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  1. 1. Representation
  2. 2. What is representation?
  3. 3. What does it mean? • Remember the word = re – present (to re present something) • All media products re-present the real world to us; they show us one version of reality, not reality itself. • ‘THE CONSTRUCTION OF A REALITY’ • So, representation theory means thinking about how an institution represents people, places or objects to an audience.
  4. 4. What is representation? • How people/places/objects are represented or portrayed • Think of AS exam – it’s all about looking at representation of the MACRO by deconstructing the MICRO  (how representation is made by CAM SAM, MES, E, S) • Consider ‘stereotypes’ – Simplistic, second hand, false, rarely change or do slowly • Think about how ethnic minorities are represented in ‘border patrol’ shows vs drama series – very different! • How did you construct representation of people and places in your video?
  5. 5. Representation key points • Representations become familiar through constant re-use and come to feel 'natural' and unmediated. A key concern is the way in which representations are made to seem ‘natural’, despite the fact that they change over time. • Representation is unavoidably selective, foregrounding some things and backgrounding others. • Representations require interpretation – meaning is often subject to individual interpretation • Representation always involves 'the construction of reality' from a particular point of view • Systems of representation are the means by which the concerns of ideologies are framed to create ways of looking at texts; such value systems ‘position’ their subjects.
  6. 6. Revision book • Pg 14/15 • Pg 36/37 • Pg 100/101
  7. 7. Theorists/theories? Theorist Their theory explained
  8. 8. Stuart Hall (1980)(same as audience) • audience as active participants • All about encoding and decoding • producer does encoding ( constructs meaning through technical devices) • -audience do the decoding (interpreting the meaning) • quite often there is a difference between the producers intentions and the audience reads. Hall states the audience can interpret texts in different ways: 1) preferred reading - as producer intended 2) negotiated reading - a combination of what producer intended but some oppositional 3) oppositional reading - a reading/ interpretation from the audience which is the opposite to what the producer intended (because of their experience/knowledge) • The idea is that every spectator has their own personal experience and knowledge and are able to actively question or challenge a texts representation. Everyone's previous experience of media texts and experience of the world shapes their interpretations of texts. • OBVIOUS LINK TO REPRESENTATION – the meaning that audiences receive (do they understand your intended representations (intended meanings)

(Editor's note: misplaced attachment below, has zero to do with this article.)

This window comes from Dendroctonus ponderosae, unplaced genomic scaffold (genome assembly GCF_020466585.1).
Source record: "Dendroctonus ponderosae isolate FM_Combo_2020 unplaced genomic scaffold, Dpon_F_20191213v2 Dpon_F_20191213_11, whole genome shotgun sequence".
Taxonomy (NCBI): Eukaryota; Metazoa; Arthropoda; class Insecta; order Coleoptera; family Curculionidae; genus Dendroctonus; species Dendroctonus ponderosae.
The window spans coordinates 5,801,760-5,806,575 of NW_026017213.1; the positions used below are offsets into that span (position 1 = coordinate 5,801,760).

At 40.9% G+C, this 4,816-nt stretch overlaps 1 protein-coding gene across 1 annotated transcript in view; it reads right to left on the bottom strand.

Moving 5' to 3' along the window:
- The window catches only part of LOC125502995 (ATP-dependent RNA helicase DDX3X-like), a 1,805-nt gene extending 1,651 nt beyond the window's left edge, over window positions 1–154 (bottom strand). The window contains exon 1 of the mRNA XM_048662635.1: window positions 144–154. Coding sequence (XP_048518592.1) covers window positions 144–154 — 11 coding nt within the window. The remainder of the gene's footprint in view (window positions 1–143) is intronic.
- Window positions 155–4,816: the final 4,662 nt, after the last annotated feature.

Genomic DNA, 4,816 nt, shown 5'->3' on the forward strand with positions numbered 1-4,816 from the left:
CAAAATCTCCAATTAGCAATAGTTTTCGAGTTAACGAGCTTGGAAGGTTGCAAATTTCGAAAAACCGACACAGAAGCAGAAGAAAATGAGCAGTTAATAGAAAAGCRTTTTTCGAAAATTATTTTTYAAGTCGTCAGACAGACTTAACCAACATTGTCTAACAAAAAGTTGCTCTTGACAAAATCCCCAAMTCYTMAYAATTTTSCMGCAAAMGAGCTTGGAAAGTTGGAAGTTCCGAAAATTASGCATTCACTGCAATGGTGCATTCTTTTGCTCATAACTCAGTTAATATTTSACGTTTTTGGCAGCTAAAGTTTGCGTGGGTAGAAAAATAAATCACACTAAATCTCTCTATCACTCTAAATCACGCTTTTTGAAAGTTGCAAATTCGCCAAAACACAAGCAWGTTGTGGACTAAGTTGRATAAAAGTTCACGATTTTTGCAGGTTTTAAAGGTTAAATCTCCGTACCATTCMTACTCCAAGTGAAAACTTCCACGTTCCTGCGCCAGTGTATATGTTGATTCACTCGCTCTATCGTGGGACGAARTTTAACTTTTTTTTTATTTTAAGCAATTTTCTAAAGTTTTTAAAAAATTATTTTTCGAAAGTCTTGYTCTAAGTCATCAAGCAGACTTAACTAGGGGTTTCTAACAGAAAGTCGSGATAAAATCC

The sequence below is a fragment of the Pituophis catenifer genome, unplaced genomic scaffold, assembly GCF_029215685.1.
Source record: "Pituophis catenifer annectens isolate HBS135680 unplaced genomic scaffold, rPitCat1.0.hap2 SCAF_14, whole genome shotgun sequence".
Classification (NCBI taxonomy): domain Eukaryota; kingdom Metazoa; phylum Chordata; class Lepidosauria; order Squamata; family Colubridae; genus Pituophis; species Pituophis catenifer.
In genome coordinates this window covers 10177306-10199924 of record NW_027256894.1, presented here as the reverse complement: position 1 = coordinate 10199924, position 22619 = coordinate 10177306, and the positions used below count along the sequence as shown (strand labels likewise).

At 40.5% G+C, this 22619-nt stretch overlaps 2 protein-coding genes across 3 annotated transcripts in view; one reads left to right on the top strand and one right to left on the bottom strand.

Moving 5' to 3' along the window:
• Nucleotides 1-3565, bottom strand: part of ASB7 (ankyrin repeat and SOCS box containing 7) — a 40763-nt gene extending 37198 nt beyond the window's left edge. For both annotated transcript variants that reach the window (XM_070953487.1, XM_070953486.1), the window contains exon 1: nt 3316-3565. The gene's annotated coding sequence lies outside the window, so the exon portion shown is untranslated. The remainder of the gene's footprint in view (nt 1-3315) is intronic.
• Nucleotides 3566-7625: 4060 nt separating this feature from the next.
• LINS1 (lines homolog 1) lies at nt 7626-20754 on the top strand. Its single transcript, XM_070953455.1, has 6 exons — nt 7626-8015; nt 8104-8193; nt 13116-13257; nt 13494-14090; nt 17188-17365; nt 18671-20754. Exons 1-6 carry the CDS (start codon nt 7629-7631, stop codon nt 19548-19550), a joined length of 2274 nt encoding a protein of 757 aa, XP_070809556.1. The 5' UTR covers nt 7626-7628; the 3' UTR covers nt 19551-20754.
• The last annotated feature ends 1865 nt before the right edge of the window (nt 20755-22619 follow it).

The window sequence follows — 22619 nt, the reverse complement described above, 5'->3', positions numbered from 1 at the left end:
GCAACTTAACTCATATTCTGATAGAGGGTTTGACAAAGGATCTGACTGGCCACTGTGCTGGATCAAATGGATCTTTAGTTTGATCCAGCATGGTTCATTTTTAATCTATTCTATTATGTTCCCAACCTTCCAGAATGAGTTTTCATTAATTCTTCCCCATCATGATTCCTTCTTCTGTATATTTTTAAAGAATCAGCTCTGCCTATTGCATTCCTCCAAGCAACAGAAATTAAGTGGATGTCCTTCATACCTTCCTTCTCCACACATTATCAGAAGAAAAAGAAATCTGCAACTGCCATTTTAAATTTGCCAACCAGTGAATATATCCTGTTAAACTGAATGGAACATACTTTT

9. 9. Dyer • Stereotypes are often used as a cultural shorthand when represented by the media. • In the media, stereotypes are often products of assumption and/or ‘brand summaries’ of groups • Therefore, stereotypes can brand groups (this can be good/bad) • Dyer had argued that stereotypes are only used to reinforce peoples differences and singling people out as this stereotype. • Dyer had also argued that stereotypes are used to represent peoples differences as natural. • EG: Stereotypes about youth represents that they are all wreck less and irresponsible - giving the brand of 'youth' to everyone.